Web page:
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spick and span
Totally clean and/or organized. I plan to spend the day cleaning so that this place is spick and span when my mother-in-law arrives.
spick and span
Neat and clean, as in When Ruth has finished cleaning, the whole house is spick and span. This term combines two nouns that are now obsolete, spick, "a nail" or "spike," and span, "a wooden chip." In the 1500s a sailing ship was considered spick and span when every spike and chip was brand-new. The transfer to the current sense took place in the mid-1800s.
spick and spanmainly BRITISH
If a place is spick and span, it is very clean and tidy. Note: `Spick' is sometimes spelled `spic'. Ann was dusting the furniture, making sure her home was spick and span. The facilities were all spick and span. Note: You can also use spick-and-span before a noun. Its bright new buildings already resemble a spic-and-span Japanese car plant. Note: This expression has developed from an old-fashioned expression `spick and span-new', meaning `very new'. `Spick' probably came from a Dutch word meaning `new', and `span-new' meant `completely new'.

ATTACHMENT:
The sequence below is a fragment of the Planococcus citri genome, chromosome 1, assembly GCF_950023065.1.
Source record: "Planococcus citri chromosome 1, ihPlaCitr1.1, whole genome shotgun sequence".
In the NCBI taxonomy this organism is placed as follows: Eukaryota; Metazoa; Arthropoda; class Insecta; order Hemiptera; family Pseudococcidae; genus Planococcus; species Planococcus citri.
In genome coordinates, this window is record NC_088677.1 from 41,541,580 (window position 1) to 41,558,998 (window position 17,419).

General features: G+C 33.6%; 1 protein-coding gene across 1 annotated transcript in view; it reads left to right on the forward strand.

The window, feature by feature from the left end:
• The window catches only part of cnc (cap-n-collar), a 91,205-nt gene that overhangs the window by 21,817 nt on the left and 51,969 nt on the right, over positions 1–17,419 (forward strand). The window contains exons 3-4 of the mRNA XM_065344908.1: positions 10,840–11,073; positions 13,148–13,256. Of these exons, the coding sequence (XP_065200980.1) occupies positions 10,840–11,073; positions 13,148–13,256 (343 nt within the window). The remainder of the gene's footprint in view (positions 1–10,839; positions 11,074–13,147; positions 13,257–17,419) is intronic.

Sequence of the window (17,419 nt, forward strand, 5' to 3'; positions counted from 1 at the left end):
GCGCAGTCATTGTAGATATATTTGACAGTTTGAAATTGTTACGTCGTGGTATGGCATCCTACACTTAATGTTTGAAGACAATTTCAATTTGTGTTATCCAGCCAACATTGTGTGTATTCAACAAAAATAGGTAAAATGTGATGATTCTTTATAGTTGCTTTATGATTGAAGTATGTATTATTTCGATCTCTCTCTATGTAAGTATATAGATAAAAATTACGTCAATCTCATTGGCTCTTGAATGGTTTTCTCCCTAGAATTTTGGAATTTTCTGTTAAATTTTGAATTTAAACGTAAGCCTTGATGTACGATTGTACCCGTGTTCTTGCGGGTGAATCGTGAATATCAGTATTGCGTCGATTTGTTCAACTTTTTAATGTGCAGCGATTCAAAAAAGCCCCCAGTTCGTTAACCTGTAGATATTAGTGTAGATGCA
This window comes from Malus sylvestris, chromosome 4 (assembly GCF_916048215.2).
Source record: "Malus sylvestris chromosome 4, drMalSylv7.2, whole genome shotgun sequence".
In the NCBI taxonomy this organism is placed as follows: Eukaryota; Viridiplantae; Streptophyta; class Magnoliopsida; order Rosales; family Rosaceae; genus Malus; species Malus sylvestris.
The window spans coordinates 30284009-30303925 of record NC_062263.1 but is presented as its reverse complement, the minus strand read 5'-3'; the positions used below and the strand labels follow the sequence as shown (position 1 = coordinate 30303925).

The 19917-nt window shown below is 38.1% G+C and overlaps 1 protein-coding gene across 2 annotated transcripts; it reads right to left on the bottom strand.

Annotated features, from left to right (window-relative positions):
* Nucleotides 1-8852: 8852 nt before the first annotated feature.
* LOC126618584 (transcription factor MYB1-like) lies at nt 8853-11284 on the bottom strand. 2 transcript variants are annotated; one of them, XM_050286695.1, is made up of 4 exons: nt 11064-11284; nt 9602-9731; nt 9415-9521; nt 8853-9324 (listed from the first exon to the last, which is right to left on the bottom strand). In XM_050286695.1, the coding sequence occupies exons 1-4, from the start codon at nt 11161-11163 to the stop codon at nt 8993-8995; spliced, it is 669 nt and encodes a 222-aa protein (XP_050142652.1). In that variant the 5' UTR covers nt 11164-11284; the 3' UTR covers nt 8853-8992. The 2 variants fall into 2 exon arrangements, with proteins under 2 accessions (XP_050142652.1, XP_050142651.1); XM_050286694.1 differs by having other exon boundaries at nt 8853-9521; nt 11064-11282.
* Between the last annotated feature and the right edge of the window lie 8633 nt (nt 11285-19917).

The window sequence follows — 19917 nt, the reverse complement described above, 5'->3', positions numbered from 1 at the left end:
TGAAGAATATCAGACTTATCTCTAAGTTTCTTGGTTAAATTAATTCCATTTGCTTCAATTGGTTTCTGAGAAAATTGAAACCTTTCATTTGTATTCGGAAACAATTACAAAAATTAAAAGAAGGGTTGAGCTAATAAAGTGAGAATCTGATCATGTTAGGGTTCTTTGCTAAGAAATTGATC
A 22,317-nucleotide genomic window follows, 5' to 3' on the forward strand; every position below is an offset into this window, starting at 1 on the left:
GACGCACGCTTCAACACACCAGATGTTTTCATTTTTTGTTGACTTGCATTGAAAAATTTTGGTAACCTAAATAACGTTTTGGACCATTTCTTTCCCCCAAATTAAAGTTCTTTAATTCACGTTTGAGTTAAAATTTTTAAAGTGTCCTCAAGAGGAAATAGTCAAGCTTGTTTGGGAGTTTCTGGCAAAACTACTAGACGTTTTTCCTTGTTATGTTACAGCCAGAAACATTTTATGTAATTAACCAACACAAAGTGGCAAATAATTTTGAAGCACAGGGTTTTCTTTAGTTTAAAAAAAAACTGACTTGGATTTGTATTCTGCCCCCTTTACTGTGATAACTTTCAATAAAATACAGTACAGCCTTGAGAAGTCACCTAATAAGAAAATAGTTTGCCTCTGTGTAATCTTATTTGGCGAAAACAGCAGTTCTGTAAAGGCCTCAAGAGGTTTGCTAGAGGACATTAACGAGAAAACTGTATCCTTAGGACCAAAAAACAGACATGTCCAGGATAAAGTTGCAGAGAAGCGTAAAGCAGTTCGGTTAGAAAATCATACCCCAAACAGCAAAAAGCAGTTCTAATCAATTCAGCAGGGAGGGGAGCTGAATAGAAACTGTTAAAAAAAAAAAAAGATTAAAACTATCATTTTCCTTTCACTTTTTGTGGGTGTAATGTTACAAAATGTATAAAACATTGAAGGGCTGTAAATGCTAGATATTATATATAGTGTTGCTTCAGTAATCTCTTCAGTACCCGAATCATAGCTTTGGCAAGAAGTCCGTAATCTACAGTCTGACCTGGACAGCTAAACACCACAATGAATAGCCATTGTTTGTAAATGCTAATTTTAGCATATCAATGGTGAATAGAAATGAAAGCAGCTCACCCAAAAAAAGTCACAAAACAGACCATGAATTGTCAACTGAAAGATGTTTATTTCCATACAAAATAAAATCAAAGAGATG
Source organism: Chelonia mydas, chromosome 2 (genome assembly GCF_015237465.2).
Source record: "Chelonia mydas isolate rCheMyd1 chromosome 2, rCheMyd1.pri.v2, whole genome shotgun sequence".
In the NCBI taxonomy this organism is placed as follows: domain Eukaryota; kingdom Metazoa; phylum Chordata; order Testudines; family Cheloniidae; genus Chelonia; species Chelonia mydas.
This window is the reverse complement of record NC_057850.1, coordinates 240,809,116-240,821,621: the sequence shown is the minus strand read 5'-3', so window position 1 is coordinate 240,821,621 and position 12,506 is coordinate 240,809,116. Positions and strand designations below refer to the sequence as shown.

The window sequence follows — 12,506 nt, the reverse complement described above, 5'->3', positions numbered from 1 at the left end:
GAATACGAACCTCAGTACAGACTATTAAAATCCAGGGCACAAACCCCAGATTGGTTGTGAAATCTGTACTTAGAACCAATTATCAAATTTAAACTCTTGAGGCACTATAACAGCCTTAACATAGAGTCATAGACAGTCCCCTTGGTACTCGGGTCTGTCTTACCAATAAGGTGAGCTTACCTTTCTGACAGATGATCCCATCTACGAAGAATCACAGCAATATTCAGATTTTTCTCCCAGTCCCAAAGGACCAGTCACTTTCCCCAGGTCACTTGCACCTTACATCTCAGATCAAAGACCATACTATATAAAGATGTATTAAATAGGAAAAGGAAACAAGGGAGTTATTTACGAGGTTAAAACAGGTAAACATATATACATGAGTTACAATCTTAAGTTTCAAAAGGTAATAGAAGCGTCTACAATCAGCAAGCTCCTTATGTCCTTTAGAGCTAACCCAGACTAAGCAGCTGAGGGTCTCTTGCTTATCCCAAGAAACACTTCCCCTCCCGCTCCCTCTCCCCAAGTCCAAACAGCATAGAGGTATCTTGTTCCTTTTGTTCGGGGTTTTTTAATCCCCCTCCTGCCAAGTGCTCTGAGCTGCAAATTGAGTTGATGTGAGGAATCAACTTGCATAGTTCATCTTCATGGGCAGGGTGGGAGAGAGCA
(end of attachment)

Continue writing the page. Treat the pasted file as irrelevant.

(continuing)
ˌspick and ˈspan(also ˌspic and ˈspan) clean, tidy and fresh: The boss likes everything spick and span in the office.
spic and span
Neat and clean. A “spick” was a nail (as in “spike”), “span” was a wood shaving, and a new wooden object had shiny spicks in it and fresh spans around it. Over the years the meaning of newness was replaced by that of something fresh and clean (as a new object usually was).